The response of transducers and electronics can be temperature-sensitive, which may influence the stability of a biosensor. Therefore, appropriate tuning of electronics is required to ensure a stable response of the sensor. Another factor that can influence the stability is the affinity of the bioreceptor, which is the degree to which the analyte binds to the bioreceptor.
Bioreceptors with high affinities encourage either strong electrostatic bonding or covalent linkage of the analyte that fortifies the stability of a biosensor.
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Another factor that affects the stability of a measurement is the degradation of the bioreceptor over a period of time. The minimum amount of analyte that can be detected by a biosensor defines its limit of detection LOD or sensitivity. Hence, sensitivity is considered to be an important property of a biosensor.
Linearity of the biosensor can be associated with the resolution of the biosensor and range of analyte concentrations under test. The resolution of the biosensor is defined as the smallest change in the concentration of an analyte that is required to bring a change in the response of the biosensor. Depending on the application, a good resolution is required as most biosensor applications require not only analyte detection but also measurement of concentrations of analyte over a wide working range. Another term associated with linearity is linear range, which is defined as the range of analyte concentrations for which the biosensor response changes linearly with the concentration.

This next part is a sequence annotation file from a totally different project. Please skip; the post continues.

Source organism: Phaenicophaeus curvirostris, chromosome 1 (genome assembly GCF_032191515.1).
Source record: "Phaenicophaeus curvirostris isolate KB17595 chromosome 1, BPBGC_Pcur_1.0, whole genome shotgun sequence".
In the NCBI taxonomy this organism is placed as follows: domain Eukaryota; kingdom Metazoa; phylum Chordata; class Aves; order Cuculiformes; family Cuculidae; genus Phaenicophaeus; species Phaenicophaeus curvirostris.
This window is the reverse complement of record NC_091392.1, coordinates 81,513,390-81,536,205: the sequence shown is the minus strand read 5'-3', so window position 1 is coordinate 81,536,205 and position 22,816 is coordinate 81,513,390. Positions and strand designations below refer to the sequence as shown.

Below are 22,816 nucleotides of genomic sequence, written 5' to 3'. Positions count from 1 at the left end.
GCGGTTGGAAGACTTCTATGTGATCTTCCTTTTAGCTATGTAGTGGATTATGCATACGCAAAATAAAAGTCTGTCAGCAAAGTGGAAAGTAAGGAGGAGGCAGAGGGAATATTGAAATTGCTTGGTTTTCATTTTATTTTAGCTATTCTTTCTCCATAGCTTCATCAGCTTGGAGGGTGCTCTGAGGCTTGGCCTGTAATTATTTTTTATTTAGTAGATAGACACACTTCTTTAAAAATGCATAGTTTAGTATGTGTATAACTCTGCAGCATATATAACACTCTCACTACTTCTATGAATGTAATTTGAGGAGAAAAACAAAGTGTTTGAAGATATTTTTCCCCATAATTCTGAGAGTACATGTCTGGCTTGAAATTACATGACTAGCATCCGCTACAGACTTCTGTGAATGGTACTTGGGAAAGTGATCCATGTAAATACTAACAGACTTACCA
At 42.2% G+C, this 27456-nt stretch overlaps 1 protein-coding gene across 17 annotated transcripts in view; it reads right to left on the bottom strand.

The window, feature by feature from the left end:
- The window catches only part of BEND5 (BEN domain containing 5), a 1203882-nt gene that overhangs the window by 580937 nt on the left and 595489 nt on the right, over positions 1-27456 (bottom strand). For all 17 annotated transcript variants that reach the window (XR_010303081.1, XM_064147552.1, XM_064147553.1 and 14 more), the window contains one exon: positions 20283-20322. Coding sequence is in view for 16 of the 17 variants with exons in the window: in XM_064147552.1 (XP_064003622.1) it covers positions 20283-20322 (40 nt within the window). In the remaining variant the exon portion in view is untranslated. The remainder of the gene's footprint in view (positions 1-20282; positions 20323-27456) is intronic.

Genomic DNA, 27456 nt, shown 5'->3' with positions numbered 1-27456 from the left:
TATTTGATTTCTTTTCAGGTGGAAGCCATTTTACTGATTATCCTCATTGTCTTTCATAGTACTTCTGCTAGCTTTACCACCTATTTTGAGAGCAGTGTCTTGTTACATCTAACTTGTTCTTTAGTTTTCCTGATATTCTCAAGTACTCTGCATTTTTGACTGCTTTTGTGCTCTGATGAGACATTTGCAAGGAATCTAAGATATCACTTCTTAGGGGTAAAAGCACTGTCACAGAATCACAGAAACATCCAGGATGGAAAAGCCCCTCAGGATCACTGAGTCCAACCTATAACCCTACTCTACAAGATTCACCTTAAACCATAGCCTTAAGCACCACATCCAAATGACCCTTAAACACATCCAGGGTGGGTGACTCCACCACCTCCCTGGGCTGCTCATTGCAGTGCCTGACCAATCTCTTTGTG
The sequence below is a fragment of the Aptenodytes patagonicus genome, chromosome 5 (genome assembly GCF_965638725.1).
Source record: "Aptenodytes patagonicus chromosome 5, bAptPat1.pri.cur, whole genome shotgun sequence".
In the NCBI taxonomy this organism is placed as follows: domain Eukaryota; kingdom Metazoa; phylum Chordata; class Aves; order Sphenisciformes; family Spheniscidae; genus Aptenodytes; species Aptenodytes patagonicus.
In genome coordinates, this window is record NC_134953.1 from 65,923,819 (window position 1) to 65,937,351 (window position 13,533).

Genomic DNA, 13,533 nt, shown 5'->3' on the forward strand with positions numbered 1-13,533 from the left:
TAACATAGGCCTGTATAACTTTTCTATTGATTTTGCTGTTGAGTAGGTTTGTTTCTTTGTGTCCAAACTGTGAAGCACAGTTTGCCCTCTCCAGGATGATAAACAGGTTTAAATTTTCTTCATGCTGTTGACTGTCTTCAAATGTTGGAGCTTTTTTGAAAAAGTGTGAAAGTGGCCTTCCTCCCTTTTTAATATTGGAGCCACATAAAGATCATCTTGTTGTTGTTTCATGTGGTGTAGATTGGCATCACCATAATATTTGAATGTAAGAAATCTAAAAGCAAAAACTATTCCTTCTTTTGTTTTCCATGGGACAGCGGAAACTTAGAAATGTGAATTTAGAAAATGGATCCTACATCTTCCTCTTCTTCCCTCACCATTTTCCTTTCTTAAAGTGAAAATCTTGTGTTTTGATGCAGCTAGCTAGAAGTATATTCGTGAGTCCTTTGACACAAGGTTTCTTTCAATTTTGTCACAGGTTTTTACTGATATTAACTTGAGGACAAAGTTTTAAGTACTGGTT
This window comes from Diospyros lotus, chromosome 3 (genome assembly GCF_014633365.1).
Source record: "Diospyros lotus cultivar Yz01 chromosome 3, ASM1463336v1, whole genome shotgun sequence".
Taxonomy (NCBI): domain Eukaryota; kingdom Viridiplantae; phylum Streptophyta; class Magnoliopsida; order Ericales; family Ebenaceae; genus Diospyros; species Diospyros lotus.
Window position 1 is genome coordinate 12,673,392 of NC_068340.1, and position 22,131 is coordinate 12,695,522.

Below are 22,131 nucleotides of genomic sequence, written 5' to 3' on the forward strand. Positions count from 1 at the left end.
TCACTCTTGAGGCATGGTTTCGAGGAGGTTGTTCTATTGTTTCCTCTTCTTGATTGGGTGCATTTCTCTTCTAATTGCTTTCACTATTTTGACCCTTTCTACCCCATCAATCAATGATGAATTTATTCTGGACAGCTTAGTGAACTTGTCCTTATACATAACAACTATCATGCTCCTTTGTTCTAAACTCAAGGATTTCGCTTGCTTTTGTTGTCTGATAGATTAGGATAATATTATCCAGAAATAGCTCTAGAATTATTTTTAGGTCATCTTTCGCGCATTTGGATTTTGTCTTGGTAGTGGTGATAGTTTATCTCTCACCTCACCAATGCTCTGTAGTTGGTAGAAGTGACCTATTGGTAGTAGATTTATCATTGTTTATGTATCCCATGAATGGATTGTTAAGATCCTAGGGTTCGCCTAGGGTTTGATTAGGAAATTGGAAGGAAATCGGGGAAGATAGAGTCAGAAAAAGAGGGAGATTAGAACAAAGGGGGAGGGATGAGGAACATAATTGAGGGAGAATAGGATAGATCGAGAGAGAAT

Biosensors have a very wide range of applications that aim to improve the quality of life. This range covers their use for environmental monitoring, disease detection, food safety, defence, drug discovery and many more. One of the main applications of biosensors is the detection of biomolecules that are either indicators of a disease or targets of a drug. For example, electrochemical biosensing techniques can be used as clinical tools to detect protein cancer biomarkers [ 14 — 16 ]. Biosensors can also be used as platforms for monitoring food traceability, quality, safety and nutritional value [ 17 , 18 ].
On the other hand, an application such as pollution monitoring [ 18 , 19 ] requires a biosensor to function from a few hours to several days. Whether it is long-term monitoring or single shot analysis, biosensors find their use as technologically advanced devices both in resource-limited settings and sophisticated medical set-ups: e. A range of electrochemical, optical and acoustic sensing techniques have been utilised, along with their integration into analytical devices for various applications.